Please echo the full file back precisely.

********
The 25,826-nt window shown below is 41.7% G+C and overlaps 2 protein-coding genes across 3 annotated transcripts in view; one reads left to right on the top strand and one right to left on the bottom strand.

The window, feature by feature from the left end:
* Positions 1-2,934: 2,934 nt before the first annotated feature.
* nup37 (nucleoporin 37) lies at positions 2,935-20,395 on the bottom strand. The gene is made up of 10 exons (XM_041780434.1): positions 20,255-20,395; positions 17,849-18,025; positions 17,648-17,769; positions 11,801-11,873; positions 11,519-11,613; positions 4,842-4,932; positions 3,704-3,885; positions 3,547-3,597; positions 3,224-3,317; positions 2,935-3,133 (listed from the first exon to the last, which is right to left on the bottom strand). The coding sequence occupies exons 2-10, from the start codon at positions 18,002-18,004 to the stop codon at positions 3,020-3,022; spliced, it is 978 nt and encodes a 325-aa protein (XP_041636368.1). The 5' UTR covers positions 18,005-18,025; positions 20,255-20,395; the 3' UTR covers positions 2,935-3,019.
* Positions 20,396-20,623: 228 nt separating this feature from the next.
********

The 25,826-nt window shown below is 41.7% G+C and overlaps 2 protein-coding genes across 3 annotated transcripts in view; one reads left to right on the top strand and one right to left on the bottom strand.

The window, feature by feature from the left end:
* Positions 1-2,934: 2,934 nt before the first annotated feature.
* nup37 (nucleoporin 37) lies at positions 2,935-20,395 on the bottom strand. The gene is made up of 10 exons (XM_041780434.1): positions 20,255-20,395; positions 17,849-18,025; positions 17,648-17,769; positions 11,801-11,873; positions 11,519-11,613; positions 4,842-4,932; positions 3,704-3,885; positions 3,547-3,597; positions 3,224-3,317; positions 2,935-3,133 (listed from the first exon to the last, which is right to left on the bottom strand). The coding sequence occupies exons 2-10, from the start codon at positions 18,002-18,004 to the stop codon at positions 3,020-3,022; spliced, it is 978 nt and encodes a 325-aa protein (XP_041636368.1). The 5' UTR covers positions 18,005-18,025; positions 20,255-20,395; the 3' UTR covers positions 2,935-3,019.
* Positions 20,396-20,623: 228 nt separating this feature from the next.